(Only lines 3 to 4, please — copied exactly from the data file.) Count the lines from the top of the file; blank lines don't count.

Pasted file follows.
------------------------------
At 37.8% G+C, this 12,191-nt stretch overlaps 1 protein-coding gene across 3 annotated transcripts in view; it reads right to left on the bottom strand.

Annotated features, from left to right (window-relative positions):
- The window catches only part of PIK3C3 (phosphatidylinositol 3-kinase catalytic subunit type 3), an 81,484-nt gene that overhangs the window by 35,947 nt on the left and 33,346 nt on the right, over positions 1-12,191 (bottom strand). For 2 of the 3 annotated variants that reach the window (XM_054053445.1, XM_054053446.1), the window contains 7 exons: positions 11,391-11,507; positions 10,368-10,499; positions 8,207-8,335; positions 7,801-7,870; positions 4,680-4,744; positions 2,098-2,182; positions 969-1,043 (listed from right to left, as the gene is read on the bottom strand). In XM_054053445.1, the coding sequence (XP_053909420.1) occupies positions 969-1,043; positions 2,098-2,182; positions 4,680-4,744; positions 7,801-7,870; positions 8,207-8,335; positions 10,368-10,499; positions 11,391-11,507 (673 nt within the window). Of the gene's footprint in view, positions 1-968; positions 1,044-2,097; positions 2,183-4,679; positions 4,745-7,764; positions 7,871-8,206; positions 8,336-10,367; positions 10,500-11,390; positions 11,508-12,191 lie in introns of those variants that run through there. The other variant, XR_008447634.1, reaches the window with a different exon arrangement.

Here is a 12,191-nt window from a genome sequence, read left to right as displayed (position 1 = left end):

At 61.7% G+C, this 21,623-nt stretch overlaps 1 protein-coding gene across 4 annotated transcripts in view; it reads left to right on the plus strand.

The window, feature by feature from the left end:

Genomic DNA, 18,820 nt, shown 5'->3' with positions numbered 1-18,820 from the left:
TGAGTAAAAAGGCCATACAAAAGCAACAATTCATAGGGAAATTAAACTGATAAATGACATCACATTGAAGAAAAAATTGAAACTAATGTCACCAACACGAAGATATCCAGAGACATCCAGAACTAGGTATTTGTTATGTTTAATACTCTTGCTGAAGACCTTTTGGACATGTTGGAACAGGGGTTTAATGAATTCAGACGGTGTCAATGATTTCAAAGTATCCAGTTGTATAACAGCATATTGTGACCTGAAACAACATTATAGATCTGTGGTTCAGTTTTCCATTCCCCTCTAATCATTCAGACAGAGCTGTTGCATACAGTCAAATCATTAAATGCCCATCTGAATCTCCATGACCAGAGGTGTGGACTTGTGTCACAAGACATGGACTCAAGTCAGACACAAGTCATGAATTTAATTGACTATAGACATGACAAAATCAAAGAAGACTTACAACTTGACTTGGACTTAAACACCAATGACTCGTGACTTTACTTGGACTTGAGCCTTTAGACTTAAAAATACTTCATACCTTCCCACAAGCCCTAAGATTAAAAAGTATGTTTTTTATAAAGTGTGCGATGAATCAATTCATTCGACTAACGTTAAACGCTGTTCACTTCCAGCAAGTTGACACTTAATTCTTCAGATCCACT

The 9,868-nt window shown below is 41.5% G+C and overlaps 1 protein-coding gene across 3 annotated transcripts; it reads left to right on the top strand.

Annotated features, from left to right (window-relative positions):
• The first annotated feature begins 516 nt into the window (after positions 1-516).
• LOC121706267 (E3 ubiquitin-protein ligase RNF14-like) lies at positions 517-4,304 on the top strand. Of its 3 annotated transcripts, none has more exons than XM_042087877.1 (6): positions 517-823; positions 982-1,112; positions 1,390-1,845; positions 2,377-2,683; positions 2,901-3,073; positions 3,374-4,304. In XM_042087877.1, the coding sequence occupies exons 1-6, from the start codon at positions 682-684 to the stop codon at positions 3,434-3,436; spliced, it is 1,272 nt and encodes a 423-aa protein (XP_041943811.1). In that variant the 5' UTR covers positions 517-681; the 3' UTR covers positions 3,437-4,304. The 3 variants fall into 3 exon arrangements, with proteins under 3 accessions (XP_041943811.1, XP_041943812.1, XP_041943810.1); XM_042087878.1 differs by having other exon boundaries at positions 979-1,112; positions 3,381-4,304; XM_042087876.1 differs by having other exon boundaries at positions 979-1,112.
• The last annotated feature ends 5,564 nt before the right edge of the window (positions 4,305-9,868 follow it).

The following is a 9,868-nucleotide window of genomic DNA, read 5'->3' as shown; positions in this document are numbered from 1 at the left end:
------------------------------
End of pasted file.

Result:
- The window catches only part of PIK3C3 (phosphatidylinositol 3-kinase catalytic subunit type 3), an 81,484-nt gene that overhangs the window by 35,947 nt on the left and 33,346 nt on the right, over positions 1-12,191 (bottom strand). For 2 of the 3 annotated variants that reach the window (XM_054053445.1, XM_054053446.1), the window contains 7 exons: positions 11,391-11,507; positions 10,368-10,499; positions 8,207-8,335; positions 7,801-7,870; positions 4,680-4,744; positions 2,098-2,182; positions 969-1,043 (listed from right to left, as the gene is read on the bottom strand). In XM_054053445.1, the coding sequence (XP_053909420.1) occupies positions 969-1,043; positions 2,098-2,182; positions 4,680-4,744; positions 7,801-7,870; positions 8,207-8,335; positions 10,368-10,499; positions 11,391-11,507 (673 nt within the window). Of the gene's footprint in view, positions 1-968; positions 1,044-2,097; positions 2,183-4,679; positions 4,745-7,764; positions 7,871-8,206; positions 8,336-10,367; positions 10,500-11,390; positions 11,508-12,191 lie in introns of those variants that run through there. The other variant, XR_008447634.1, reaches the window with a different exon arrangement.

Here is a 12,191-nt window from a genome sequence, read left to right as displayed (position 1 = left end):